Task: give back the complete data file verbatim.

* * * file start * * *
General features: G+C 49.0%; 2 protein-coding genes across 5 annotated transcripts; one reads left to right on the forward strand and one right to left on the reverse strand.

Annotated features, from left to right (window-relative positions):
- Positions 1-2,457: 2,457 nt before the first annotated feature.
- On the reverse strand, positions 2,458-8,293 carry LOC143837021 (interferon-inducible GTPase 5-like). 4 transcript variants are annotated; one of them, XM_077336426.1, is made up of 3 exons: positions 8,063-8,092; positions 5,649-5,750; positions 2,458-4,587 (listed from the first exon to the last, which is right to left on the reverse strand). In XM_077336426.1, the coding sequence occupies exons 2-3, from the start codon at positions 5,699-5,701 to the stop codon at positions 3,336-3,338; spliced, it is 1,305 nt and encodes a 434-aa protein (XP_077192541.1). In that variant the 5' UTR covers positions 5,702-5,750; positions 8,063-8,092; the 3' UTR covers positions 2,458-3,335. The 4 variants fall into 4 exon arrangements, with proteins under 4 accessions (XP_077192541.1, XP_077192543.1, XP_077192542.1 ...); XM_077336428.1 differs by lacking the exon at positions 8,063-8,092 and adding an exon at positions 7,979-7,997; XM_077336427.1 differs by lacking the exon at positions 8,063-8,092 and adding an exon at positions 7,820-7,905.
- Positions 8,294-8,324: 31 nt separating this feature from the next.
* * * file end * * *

General features: G+C 49.0%; 2 protein-coding genes across 5 annotated transcripts; one reads left to right on the forward strand and one right to left on the reverse strand.

Annotated features, from left to right (window-relative positions):
- Positions 1-2,457: 2,457 nt before the first annotated feature.
- On the reverse strand, positions 2,458-8,293 carry LOC143837021 (interferon-inducible GTPase 5-like). 4 transcript variants are annotated; one of them, XM_077336426.1, is made up of 3 exons: positions 8,063-8,092; positions 5,649-5,750; positions 2,458-4,587 (listed from the first exon to the last, which is right to left on the reverse strand). In XM_077336426.1, the coding sequence occupies exons 2-3, from the start codon at positions 5,699-5,701 to the stop codon at positions 3,336-3,338; spliced, it is 1,305 nt and encodes a 434-aa protein (XP_077192541.1). In that variant the 5' UTR covers positions 5,702-5,750; positions 8,063-8,092; the 3' UTR covers positions 2,458-3,335. The 4 variants fall into 4 exon arrangements, with proteins under 4 accessions (XP_077192541.1, XP_077192543.1, XP_077192542.1 ...); XM_077336428.1 differs by lacking the exon at positions 8,063-8,092 and adding an exon at positions 7,979-7,997; XM_077336427.1 differs by lacking the exon at positions 8,063-8,092 and adding an exon at positions 7,820-7,905.
- Positions 8,294-8,324: 31 nt separating this feature from the next.